Tuesday, November 17, 2009

I'm not Julia Child by any stretch!

For any of you who know me, the title probably made you snort your coffee out your nose followed by the phrase "no kidding!". No worries, I'm the first to admit that I'm not domestic, especially in the kitchen. There are three main reasons I don't like to cook.

  1. my kitchen is the size of a walk in closet (and uglier).
  2. I have normal ingredients in my cupboards and I can pronounce them all (most recipes call for weird or obscure things)
  3. I like to spend no more than one hour at a time in the kitchen and if I have to clean it first (which is usually the case) then I've already spent half of my alloted time in there.
These are my excuses. I think I would enjoy cooking if I took a proper class (of normal foods - nothing too fancy). I think I would also enjoy it more if I didn't have to increase my grocery budget by large amounts of money - this month we already went over budget and we didn't get anything out of the ordinary. Why oh why is it so expensive to eat healthier foods than junk?!?!

Now, having said all of that, I've had a few urges to improve in this area of my life. It's little things, really. For instance some cooking based movies I've seen lately, Ratatouille and Julie & Julia (which I loved and blogged about already). Maybe it was the ladies ministry fall event "Cooking with John Storey" that I attended at my church. John made it look so easy and I could pronounce his ingredients, too. Then I found this super fun cooking video blog, The Working Class Foodies - so good! I actually baked the apple cake that they posted and it turned out great. 

One thing that I've been doing that helps me out is a meal plan. It is now incorporated into my organizer and I do about 2 weeks at a time. This helps me to better plan my grocery list and I'm not trying to decide what to cook at 4 o'clock. I've written down a list of meals that we know and love and pull from that list, adding a new recipe now and then that I want to try. For example I am going to try this recipe this week from the Sobey's inspired magazine. I also tried a broccoli and cheese stromboli from the 2010 milk calendar that David brought home for me (available for free at Sobeys right now).

What's my point? I don't think I really have one, except to say that I'm getting better and if I can spend time cooking.... anybody can! Check out the many links throughout this post - some great resources!


patty-jean said...

Some great sites!!! we love Ratatouille Also - and well - I just have not seen Julie & Julia yet!
Always love to visit here Dear Coralee!

Evelyn in Canada said...

I'm sure you can learn to cook and it will help (not hinder) your budget. The more things you can do with eggs, flour, sugar and other raw ingredients, the less processed foods you have to buy. One reason driving me to cook, bake, can, and freeze from scratch is BECAUSE I can pronounce the ingredients. Start with simple stuff. You may never have to get more fancy than that because simple tastes really yummy.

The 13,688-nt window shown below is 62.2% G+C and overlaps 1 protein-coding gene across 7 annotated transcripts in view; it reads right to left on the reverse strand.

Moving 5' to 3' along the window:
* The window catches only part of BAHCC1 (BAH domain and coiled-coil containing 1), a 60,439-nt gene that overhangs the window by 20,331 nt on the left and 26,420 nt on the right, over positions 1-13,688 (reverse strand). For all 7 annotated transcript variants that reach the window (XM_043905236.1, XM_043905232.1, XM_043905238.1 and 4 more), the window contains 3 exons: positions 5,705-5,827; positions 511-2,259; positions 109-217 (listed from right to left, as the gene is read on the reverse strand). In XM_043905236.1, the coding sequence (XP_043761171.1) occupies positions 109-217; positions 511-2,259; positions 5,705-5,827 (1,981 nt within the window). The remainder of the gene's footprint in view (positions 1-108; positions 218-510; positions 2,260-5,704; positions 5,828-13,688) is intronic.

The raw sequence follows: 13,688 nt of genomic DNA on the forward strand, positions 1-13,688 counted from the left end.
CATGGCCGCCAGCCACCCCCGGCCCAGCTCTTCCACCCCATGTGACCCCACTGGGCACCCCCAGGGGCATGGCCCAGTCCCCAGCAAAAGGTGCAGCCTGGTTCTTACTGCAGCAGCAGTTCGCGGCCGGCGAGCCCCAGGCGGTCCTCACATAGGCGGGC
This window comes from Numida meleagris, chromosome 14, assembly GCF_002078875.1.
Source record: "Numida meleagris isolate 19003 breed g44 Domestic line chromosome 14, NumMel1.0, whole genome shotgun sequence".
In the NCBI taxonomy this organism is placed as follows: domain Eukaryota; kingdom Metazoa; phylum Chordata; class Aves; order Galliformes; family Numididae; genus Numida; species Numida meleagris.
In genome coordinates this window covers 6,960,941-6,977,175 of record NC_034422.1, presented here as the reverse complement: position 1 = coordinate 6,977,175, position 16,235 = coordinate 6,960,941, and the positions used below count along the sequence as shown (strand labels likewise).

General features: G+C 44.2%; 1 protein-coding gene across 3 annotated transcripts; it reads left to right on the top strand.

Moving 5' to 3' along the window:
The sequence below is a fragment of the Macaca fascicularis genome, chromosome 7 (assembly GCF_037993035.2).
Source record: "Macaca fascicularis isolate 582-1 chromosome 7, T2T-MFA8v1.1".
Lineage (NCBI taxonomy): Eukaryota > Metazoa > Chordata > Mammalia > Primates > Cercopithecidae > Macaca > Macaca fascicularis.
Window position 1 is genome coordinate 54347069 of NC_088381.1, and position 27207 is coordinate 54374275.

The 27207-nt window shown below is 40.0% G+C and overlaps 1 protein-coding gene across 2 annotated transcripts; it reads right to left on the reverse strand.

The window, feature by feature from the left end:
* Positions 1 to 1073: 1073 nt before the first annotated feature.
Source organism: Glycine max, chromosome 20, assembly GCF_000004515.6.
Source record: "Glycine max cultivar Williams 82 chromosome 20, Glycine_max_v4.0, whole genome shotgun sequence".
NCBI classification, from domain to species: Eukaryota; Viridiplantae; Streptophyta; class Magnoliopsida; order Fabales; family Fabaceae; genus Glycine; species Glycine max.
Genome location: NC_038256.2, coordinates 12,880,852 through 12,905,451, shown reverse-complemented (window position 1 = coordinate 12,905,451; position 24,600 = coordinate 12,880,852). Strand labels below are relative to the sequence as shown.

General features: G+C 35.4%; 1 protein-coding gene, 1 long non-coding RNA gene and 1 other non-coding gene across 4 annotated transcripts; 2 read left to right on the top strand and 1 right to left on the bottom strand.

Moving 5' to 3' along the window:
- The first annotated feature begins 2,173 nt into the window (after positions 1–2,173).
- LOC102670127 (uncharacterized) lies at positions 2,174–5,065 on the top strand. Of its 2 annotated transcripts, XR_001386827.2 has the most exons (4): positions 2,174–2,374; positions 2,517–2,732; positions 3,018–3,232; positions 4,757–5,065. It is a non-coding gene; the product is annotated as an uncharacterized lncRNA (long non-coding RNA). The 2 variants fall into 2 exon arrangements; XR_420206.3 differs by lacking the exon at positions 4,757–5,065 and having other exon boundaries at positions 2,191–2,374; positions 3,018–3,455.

patty-jean said...

I finally saw the julia movie - loved it, but was recommended to NOT read the book.

Erin said...

Cooking is something I have learned to love and find important over the last 6 or 7 years. The amount of unhealthy stuff in commercial/processed food is just unreal... and we wonder why cancer runs rampant? Oy. Simple comfort foods are often a good way to get started in the kitchen, and I've found if I clean as I go (either hand-rinsing quickly or putting right into the dishwasher) helps me keep a handle on the messiness of the kitchen, post-meal.

If everything remains undone at the end, I just walk away and leave it sit, leaving a worse mess the following day. Thus, I put away ingredients after I use them, get things rinsed/loaded and wipe up spills before they turn crusty and awful.

I am no domestic goddess, not by a hell of a long shot... but I think it's possible to learn. :)

Erin said...

Oh, one more thing! I completely feel your pain about the price of healthy, whole foods. It truly seems unfair. However, I've found two things that help - 1.) visit farmer's markets. Buying right from the farm ensures a few things that are important to me; buying locally, supporting people working hard to produce organic foods, and getting fresh produce. 2.) Buy frozen veggies if you can't get to the farmer's market.

I recently attended a lecture by Alton Brown, and he pointed out something completely obvious I'd never thought of: Is a raw head of broccoli that's driven across the country from California fresher than one that is frozen moments after being picked? Nope! Frozen is every bit as healthy as raw, and is typically cheaper and pre-cut.

When we buy a lot of raw produce, some of it inevitably goes bad, and I always feel guilty. We buy more frozen now. Good luck, looking forward to keeping up with your blog.